Application of physics in plant biology

In biological processes, physics has a role to play.

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Students of many fields find themselves studying physics in one way or another, because of the basic role it plays in day-to-day physical phenomena. Let us consider the life cycle of a tree as an example.

Seed sown in the ground goes on to develop shoot of the plant as it reaches out for the light. At the same time, roots of the plant will spread deep in the soil, as they search for water and other resources.


Water from the soil passes into the roots, if and only if, the soil has higher concentration of water than the root cells. From the roots, liquid water flows into the woody stem of the tree and then into the green leaves, where food will be made.

The question is, how do these water molecules go upward against the effects of gravity? The answer is pretty simple, to be honest.

In the green leaves, most of the available water is used up for photosynthesis. However, some of it escapes as vapour, water in gaseous form, because from the heat of the sunlight, as shown below.

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Since the molecules of water in the root and stem stick to one another due to cohesion, the vapours which escape from the leaves, sort of, drag or pull the remaining water upward behind them. This procedure is called transpiration.

The next question is, where does the structure of the tree come from? It is generally thought that plants grow out of the ground. However, apart from water and vital nutrients, the ground does not contribute in the building up of the tree.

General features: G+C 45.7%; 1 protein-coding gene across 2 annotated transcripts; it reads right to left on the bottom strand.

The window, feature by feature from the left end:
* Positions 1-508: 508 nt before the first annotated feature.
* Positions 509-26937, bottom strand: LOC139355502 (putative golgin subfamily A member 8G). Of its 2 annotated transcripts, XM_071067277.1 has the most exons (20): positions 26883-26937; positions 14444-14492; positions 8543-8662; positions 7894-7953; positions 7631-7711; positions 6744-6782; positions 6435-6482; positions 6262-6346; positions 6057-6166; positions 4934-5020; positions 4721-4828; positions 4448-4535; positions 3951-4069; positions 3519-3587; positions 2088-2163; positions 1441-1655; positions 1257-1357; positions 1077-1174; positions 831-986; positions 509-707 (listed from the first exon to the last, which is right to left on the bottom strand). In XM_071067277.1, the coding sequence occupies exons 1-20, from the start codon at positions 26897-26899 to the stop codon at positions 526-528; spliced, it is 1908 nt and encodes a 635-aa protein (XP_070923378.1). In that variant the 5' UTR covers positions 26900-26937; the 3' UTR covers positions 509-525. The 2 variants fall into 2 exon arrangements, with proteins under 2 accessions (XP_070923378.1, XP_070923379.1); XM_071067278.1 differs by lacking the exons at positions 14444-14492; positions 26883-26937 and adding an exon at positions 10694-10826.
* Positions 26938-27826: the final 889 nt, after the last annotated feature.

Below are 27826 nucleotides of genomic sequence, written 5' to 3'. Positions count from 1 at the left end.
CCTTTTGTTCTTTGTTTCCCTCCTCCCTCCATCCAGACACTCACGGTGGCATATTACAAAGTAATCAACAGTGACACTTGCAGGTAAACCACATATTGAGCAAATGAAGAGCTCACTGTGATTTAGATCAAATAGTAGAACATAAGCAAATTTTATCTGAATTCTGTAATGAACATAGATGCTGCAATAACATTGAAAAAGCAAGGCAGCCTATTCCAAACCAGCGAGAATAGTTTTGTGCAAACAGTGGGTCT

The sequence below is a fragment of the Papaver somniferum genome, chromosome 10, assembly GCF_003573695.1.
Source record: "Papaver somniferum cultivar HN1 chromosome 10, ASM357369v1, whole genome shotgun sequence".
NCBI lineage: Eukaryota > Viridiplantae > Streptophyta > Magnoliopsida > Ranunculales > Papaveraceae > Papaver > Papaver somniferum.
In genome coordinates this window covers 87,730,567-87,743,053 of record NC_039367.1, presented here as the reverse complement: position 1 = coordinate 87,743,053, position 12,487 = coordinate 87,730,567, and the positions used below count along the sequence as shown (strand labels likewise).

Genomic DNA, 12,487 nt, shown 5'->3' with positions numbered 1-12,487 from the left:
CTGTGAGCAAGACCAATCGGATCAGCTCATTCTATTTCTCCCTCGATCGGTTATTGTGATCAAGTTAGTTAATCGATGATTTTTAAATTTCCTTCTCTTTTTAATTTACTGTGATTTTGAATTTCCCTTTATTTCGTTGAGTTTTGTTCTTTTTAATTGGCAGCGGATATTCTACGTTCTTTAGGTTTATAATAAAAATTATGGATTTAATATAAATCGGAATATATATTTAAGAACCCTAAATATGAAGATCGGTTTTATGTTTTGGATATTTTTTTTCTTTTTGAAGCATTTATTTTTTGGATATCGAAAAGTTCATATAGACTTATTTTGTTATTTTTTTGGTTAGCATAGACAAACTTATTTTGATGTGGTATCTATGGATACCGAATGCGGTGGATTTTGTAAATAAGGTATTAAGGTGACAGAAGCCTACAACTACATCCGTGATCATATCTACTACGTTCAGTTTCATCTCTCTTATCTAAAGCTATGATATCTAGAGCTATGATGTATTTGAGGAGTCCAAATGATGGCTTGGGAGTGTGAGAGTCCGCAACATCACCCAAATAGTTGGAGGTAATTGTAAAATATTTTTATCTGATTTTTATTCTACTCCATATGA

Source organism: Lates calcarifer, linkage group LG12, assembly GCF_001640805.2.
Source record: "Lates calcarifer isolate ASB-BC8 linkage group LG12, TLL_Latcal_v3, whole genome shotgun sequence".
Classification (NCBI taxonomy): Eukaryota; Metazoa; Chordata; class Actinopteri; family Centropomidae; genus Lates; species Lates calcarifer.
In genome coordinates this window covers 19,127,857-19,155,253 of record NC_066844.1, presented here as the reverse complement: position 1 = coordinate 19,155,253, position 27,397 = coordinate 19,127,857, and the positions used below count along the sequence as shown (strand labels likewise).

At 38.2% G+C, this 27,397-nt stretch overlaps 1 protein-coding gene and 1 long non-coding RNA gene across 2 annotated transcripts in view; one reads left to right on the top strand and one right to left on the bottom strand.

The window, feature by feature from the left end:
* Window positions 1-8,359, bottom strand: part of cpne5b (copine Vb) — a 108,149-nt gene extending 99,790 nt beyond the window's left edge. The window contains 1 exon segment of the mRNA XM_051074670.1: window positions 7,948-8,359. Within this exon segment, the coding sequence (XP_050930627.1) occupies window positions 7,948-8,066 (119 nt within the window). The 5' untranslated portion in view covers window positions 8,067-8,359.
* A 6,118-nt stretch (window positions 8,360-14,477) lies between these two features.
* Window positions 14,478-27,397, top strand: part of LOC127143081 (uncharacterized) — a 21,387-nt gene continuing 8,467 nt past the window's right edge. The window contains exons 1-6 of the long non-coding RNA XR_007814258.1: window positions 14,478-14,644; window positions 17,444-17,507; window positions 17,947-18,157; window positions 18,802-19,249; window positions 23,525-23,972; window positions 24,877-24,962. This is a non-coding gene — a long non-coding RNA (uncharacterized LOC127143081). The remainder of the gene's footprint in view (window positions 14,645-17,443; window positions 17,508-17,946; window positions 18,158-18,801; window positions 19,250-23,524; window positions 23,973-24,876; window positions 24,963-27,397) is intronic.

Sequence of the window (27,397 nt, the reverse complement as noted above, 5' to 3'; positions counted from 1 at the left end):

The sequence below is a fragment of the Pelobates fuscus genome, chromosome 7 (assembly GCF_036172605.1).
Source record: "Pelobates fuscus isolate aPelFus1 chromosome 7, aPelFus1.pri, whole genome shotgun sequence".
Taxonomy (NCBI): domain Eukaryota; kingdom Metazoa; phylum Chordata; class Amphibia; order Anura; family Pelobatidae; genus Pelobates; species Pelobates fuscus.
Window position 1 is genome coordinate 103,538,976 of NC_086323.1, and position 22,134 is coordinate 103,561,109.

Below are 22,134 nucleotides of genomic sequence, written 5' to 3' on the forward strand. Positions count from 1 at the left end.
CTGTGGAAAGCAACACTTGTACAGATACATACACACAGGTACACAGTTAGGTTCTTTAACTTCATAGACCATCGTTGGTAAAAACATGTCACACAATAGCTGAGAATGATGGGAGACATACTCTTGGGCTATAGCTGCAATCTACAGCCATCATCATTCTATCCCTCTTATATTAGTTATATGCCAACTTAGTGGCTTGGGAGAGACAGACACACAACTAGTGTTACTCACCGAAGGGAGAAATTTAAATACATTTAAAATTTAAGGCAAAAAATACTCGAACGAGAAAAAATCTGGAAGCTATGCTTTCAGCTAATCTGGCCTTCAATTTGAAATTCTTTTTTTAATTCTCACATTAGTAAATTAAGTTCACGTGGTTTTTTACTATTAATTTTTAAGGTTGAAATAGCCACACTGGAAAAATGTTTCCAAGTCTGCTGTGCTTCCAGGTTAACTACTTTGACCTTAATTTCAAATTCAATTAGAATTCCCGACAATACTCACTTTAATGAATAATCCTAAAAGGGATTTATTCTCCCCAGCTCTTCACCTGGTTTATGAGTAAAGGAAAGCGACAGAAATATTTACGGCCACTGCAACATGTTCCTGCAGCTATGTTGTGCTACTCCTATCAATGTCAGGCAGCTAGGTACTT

It is important to understand that mass of the tree is primarily carbon, and where does all the carbon come from? The answer is, from the atmosphere, although, not in pure form.

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Like we breathe in oxygen, trees soak up carbon dioxide from the air. This is generally why it's recommended to plant more trees. Well, in fact, it is estimated that an acre of mature trees can capture 2.5 tonnes of carbon dioxide per year!

The absorbed carbon dioxide when acted upon by the sunlight, is reduced to carbon only. The trees utilize these carbon molecules to construct their body tissues, for example, as in fruits. The oxygen molecules, on the other hand, are spit back into the air.

Thus, combination of water, air and light, as they come from the ground, atmosphere and sun, respectively, mediate the growth and the flowering of the tree.

Towards the end of life, a tree is cut and its wood used as fuel for combustion. Friction gets it started because of the heat, and the carbon molecules reunite with the oxygen molecules, in a terrible catastrophe, fire, as we call it, producing a bright flame.


This light and heat of the fire is, in actuality, the light and heat of the sun that went in. So, it is kind of a stored sun, that is coming out, when you burn a log. Nature definitely knows how to come back in a full circle!

uses of physics in biology amazon forest

Summing up: the cohesion or linkage between water molecules, creation of pressure in the stem due to evaporation in the leaves, conversion of sunlight into food, and restoration of the same energy in the chemical process of burning. From our example of tree, it is clear how in biological processes, physics has a role to play.

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